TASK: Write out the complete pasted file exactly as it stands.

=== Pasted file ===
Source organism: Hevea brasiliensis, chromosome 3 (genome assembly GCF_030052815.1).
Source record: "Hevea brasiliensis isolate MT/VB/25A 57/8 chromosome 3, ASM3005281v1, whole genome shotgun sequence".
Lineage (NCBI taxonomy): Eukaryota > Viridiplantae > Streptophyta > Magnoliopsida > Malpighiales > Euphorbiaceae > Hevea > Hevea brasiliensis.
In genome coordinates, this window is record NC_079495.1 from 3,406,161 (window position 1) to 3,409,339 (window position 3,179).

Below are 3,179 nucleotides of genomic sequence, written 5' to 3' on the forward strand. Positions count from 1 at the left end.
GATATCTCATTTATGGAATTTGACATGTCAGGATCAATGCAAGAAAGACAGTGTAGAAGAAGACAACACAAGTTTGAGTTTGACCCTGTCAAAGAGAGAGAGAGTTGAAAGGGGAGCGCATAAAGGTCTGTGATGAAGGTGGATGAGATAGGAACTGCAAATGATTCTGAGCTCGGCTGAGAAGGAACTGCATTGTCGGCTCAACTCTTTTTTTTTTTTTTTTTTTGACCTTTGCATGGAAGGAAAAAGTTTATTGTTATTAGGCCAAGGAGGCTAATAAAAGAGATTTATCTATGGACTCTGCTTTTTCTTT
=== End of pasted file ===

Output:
Source organism: Hevea brasiliensis, chromosome 3 (genome assembly GCF_030052815.1).
Source record: "Hevea brasiliensis isolate MT/VB/25A 57/8 chromosome 3, ASM3005281v1, whole genome shotgun sequence".
Lineage (NCBI taxonomy): Eukaryota > Viridiplantae > Streptophyta > Magnoliopsida > Malpighiales > Euphorbiaceae > Hevea > Hevea brasiliensis.
In genome coordinates, this window is record NC_079495.1 from 3,406,161 (window position 1) to 3,409,339 (window position 3,179).

Below are 3,179 nucleotides of genomic sequence, written 5' to 3' on the forward strand. Positions count from 1 at the left end.
GATATCTCATTTATGGAATTTGACATGTCAGGATCAATGCAAGAAAGACAGTGTAGAAGAAGACAACACAAGTTTGAGTTTGACCCTGTCAAAGAGAGAGAGAGTTGAAAGGGGAGCGCATAAAGGTCTGTGATGAAGGTGGATGAGATAGGAACTGCAAATGATTCTGAGCTCGGCTGAGAAGGAACTGCATTGTCGGCTCAACTCTTTTTTTTTTTTTTTTTTTGACCTTTGCATGGAAGGAAAAAGTTTATTGTTATTAGGCCAAGGAGGCTAATAAAAGAGATTTATCTATGGACTCTGCTTTTTCTTT